Fact-checkers are great (especially our Glenn Kessler)

    Did DougJ get a gig at the WaPo when we weren’t looking?

  14. 14
    Trentrunner says:

    Put a few more syllables in his words, and those meaningless convolutional mental hemorrhoids could have earned a PhD in Cultural studies circa 1999.

    This. is. the. problem. Why don’t we just dub over a voice on Mitt video saying “If I could, I’d have six wives, because who doesn’t like fresh pussy once in a while?” Because we know that’s a caricature of a Mormon, amirite?


  15. 15
    SatanicPanic says:

    Their obliviousness is Romneyesque

  16. 16
    Zifnab says:

    Man, love that horse-race. Mitt’s coat is so glossy and his teeth are so white, he’s sure to win. And sure his handler’s are taking a knife to Obama’s saddle, but that’s just a clever racer’s trick dontchaknow. I’m more than confident Mitt’s got this one in the bag.

  17. 17
    BGinCHI says:

    Krog endorse Romney.

    Urg like Obama from dark cave on other side of mountain.

  18. 18
    Rome Again says:

    Shorter Blake: ‘I like confirmation bias’

    And, btw, his statement just completely railroaded any credibility that Glenn Kessler may have had previously.

  19. 19
    BGinCHI says:

    @El Cid: Great catch and great comment.

  20. 20
    Catsy says:

    @Buggy Ding Dong:

    The only reason it would “work” is pathetic stenographers like this hack don’t call it what it plainly is: a lie.

    DING DING DING! A winnar, it’s you!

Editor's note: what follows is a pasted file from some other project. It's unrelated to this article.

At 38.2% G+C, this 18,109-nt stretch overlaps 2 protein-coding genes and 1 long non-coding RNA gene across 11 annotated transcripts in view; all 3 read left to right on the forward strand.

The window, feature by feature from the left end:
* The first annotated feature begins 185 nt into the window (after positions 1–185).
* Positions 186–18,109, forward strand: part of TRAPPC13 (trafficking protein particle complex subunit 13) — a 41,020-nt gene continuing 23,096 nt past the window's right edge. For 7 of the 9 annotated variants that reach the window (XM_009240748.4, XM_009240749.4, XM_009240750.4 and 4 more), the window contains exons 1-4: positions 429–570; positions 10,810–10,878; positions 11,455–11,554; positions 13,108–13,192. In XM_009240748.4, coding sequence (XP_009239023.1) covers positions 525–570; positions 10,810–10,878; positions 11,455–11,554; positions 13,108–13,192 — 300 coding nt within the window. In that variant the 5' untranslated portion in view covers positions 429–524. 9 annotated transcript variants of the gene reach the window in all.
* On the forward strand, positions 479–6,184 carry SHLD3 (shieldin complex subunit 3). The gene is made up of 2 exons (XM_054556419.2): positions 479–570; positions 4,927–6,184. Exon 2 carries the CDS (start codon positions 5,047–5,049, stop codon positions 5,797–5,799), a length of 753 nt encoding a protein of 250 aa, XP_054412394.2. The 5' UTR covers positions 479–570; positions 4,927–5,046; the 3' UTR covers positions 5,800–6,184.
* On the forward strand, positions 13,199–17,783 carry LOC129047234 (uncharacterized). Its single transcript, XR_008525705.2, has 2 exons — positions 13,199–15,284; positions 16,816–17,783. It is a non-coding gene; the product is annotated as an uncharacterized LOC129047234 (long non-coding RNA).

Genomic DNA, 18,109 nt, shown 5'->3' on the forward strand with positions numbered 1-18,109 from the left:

This waste of column space is the equivalent of someone standing beside a fire hose they could turn on and lamenting the fire burning down their neighborhood while they pour gasoline on the flames.

  21. 21
    Odie Hugh Manatee says:

    Shorter Aaron Blake: “To show my loyalty and earn my paycheck, I was the sacrificial goat that was chosen to wash Glenn Kessler’s balls today.”

    It looks like he pulled the pubes out too. With his teeth.

  22. 22
    David Koch says:

    Humpty Romney sat on a wall.

    Humpty Romney had a great fall.

    All the Village stenographers and all the Village apologists

    Couldn’t Romney together again.



    I mean seriously. Keep fucking that chicken Kaplan.

  23. 23
    kindness says:

    The ‘Bought Media’ (most the MSM) is in the tank for Romney. They see his utter fail and are doing everything they can to deflect it or using Karl Roves method of blaming Romney’s faults on Obama and using Obama’s best results (killed Osama) against him. Hey, it worked in 2004!

  24. 24
    slag says:

    @Villago Delenda Est: Seriously. Like it takes some noteworthy “political acumen” to notice that the most rewarded members of the press will do little more than amplify the lies you tell. Nobody could have predicted!

    So, can Obama retroactively change his “that” to “those” then? Is that allowed?

  25. 25
    Face says:

    Shorter Blake: Thank god, for both Romney and me keeping my job, that many, many Americans are complete fucking idiots.

  26. 26
    Yutsano says:

    @Villago Delenda Est: Plus they might be MEAN to us! Will no one think of our fee-fees??

  27. 27
    Rafer Janders says:

    Fact-checkers are great (especially our Glenn Kessler),